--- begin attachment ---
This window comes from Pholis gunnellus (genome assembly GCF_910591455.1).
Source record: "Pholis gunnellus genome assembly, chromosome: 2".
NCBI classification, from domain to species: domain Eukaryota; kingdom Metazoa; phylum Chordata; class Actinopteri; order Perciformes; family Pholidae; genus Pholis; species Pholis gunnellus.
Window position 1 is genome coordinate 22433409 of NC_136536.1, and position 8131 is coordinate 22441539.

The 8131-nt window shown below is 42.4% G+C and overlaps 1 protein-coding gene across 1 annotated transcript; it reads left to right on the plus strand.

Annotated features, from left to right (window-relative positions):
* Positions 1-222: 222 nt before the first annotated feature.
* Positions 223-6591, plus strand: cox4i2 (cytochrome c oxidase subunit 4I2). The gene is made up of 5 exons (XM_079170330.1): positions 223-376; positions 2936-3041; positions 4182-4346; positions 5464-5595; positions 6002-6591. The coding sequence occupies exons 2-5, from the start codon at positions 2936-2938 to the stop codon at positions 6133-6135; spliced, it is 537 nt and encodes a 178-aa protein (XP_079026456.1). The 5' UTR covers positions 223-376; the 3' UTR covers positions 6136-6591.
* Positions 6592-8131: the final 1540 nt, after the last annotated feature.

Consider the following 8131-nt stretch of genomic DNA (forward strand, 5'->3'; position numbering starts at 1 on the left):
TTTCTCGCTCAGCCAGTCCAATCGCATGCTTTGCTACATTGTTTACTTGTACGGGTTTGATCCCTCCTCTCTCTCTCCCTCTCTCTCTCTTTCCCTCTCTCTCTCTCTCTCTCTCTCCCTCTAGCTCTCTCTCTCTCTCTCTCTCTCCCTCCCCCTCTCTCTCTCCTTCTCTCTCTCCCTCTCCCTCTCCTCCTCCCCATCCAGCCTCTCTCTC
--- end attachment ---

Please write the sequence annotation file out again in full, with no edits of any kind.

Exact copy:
This window comes from Pholis gunnellus (genome assembly GCF_910591455.1).
Source record: "Pholis gunnellus genome assembly, chromosome: 2".
NCBI classification, from domain to species: domain Eukaryota; kingdom Metazoa; phylum Chordata; class Actinopteri; order Perciformes; family Pholidae; genus Pholis; species Pholis gunnellus.
Window position 1 is genome coordinate 22433409 of NC_136536.1, and position 8131 is coordinate 22441539.

The 8131-nt window shown below is 42.4% G+C and overlaps 1 protein-coding gene across 1 annotated transcript; it reads left to right on the plus strand.

Annotated features, from left to right (window-relative positions):
* Positions 1-222: 222 nt before the first annotated feature.
* Positions 223-6591, plus strand: cox4i2 (cytochrome c oxidase subunit 4I2). The gene is made up of 5 exons (XM_079170330.1): positions 223-376; positions 2936-3041; positions 4182-4346; positions 5464-5595; positions 6002-6591. The coding sequence occupies exons 2-5, from the start codon at positions 2936-2938 to the stop codon at positions 6133-6135; spliced, it is 537 nt and encodes a 178-aa protein (XP_079026456.1). The 5' UTR covers positions 223-376; the 3' UTR covers positions 6136-6591.
* Positions 6592-8131: the final 1540 nt, after the last annotated feature.

Consider the following 8131-nt stretch of genomic DNA (forward strand, 5'->3'; position numbering starts at 1 on the left):
TTTCTCGCTCAGCCAGTCCAATCGCATGCTTTGCTACATTGTTTACTTGTACGGGTTTGATCCCTCCTCTCTCTCTCCCTCTCTCTCTCTTTCCCTCTCTCTCTCTCTCTCTCTCTCCCTCTAGCTCTCTCTCTCTCTCTCTCTCTCCCTCCCCCTCTCTCTCTCCTTCTCTCTCTCCCTCTCCCTCTCCTCCTCCCCATCCAGCCTCTCTCTC